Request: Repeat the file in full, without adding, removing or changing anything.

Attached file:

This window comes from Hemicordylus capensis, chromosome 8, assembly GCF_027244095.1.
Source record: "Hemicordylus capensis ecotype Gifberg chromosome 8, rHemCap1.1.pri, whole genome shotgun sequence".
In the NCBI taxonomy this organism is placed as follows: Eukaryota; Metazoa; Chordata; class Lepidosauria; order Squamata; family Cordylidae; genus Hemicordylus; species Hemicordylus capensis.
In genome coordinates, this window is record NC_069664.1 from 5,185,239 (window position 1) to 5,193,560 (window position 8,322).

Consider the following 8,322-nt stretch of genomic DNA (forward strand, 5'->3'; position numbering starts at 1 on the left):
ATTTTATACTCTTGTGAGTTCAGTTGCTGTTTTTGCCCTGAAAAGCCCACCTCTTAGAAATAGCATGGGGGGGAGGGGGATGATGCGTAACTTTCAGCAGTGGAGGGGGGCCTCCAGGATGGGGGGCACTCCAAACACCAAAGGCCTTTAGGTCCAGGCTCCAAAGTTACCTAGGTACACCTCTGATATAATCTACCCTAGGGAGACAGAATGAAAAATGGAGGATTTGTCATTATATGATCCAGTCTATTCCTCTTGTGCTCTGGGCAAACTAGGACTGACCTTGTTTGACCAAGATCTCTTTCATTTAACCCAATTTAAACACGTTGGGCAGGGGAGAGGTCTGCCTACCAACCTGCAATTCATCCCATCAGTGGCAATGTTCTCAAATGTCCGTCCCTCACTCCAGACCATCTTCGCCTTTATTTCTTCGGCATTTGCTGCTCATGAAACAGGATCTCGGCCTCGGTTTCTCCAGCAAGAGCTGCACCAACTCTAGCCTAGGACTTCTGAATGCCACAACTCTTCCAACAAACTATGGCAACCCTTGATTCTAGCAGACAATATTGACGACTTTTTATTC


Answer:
This window comes from Hemicordylus capensis, chromosome 8, assembly GCF_027244095.1.
Source record: "Hemicordylus capensis ecotype Gifberg chromosome 8, rHemCap1.1.pri, whole genome shotgun sequence".
In the NCBI taxonomy this organism is placed as follows: Eukaryota; Metazoa; Chordata; class Lepidosauria; order Squamata; family Cordylidae; genus Hemicordylus; species Hemicordylus capensis.
In genome coordinates, this window is record NC_069664.1 from 5,185,239 (window position 1) to 5,193,560 (window position 8,322).

Consider the following 8,322-nt stretch of genomic DNA (forward strand, 5'->3'; position numbering starts at 1 on the left):
ATTTTATACTCTTGTGAGTTCAGTTGCTGTTTTTGCCCTGAAAAGCCCACCTCTTAGAAATAGCATGGGGGGGAGGGGGATGATGCGTAACTTTCAGCAGTGGAGGGGGGCCTCCAGGATGGGGGGCACTCCAAACACCAAAGGCCTTTAGGTCCAGGCTCCAAAGTTACCTAGGTACACCTCTGATATAATCTACCCTAGGGAGACAGAATGAAAAATGGAGGATTTGTCATTATATGATCCAGTCTATTCCTCTTGTGCTCTGGGCAAACTAGGACTGACCTTGTTTGACCAAGATCTCTTTCATTTAACCCAATTTAAACACGTTGGGCAGGGGAGAGGTCTGCCTACCAACCTGCAATTCATCCCATCAGTGGCAATGTTCTCAAATGTCCGTCCCTCACTCCAGACCATCTTCGCCTTTATTTCTTCGGCATTTGCTGCTCATGAAACAGGATCTCGGCCTCGGTTTCTCCAGCAAGAGCTGCACCAACTCTAGCCTAGGACTTCTGAATGCCACAACTCTTCCAACAAACTATGGCAACCCTTGATTCTAGCAGACAATATTGACGACTTTTTATTC